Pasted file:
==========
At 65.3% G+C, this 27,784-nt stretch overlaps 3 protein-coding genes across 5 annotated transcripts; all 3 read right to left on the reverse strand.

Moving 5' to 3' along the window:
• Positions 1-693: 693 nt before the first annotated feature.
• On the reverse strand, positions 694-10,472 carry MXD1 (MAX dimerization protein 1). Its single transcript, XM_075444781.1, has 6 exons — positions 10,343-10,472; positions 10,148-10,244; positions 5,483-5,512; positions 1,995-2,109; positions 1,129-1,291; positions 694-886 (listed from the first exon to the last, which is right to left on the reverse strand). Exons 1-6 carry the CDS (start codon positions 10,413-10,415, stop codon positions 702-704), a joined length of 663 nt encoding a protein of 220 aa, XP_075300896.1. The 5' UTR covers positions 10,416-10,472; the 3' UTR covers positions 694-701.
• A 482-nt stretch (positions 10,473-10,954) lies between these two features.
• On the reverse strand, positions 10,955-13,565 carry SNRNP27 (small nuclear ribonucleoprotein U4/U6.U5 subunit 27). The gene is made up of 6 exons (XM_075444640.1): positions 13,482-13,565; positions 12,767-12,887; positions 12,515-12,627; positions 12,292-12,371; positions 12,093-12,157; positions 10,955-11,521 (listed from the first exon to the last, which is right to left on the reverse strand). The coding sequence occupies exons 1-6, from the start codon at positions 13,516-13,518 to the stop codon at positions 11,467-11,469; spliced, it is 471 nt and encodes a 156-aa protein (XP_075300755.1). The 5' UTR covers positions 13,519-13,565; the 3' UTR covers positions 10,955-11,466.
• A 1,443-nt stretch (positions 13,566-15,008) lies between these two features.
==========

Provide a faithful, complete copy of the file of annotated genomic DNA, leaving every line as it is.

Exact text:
At 65.3% G+C, this 27,784-nt stretch overlaps 3 protein-coding genes across 5 annotated transcripts; all 3 read right to left on the reverse strand.

Moving 5' to 3' along the window:
• Positions 1-693: 693 nt before the first annotated feature.
• On the reverse strand, positions 694-10,472 carry MXD1 (MAX dimerization protein 1). Its single transcript, XM_075444781.1, has 6 exons — positions 10,343-10,472; positions 10,148-10,244; positions 5,483-5,512; positions 1,995-2,109; positions 1,129-1,291; positions 694-886 (listed from the first exon to the last, which is right to left on the reverse strand). Exons 1-6 carry the CDS (start codon positions 10,413-10,415, stop codon positions 702-704), a joined length of 663 nt encoding a protein of 220 aa, XP_075300896.1. The 5' UTR covers positions 10,416-10,472; the 3' UTR covers positions 694-701.
• A 482-nt stretch (positions 10,473-10,954) lies between these two features.
• On the reverse strand, positions 10,955-13,565 carry SNRNP27 (small nuclear ribonucleoprotein U4/U6.U5 subunit 27). The gene is made up of 6 exons (XM_075444640.1): positions 13,482-13,565; positions 12,767-12,887; positions 12,515-12,627; positions 12,292-12,371; positions 12,093-12,157; positions 10,955-11,521 (listed from the first exon to the last, which is right to left on the reverse strand). The coding sequence occupies exons 1-6, from the start codon at positions 13,516-13,518 to the stop codon at positions 11,467-11,469; spliced, it is 471 nt and encodes a 156-aa protein (XP_075300755.1). The 5' UTR covers positions 13,519-13,565; the 3' UTR covers positions 10,955-11,466.
• A 1,443-nt stretch (positions 13,566-15,008) lies between these two features.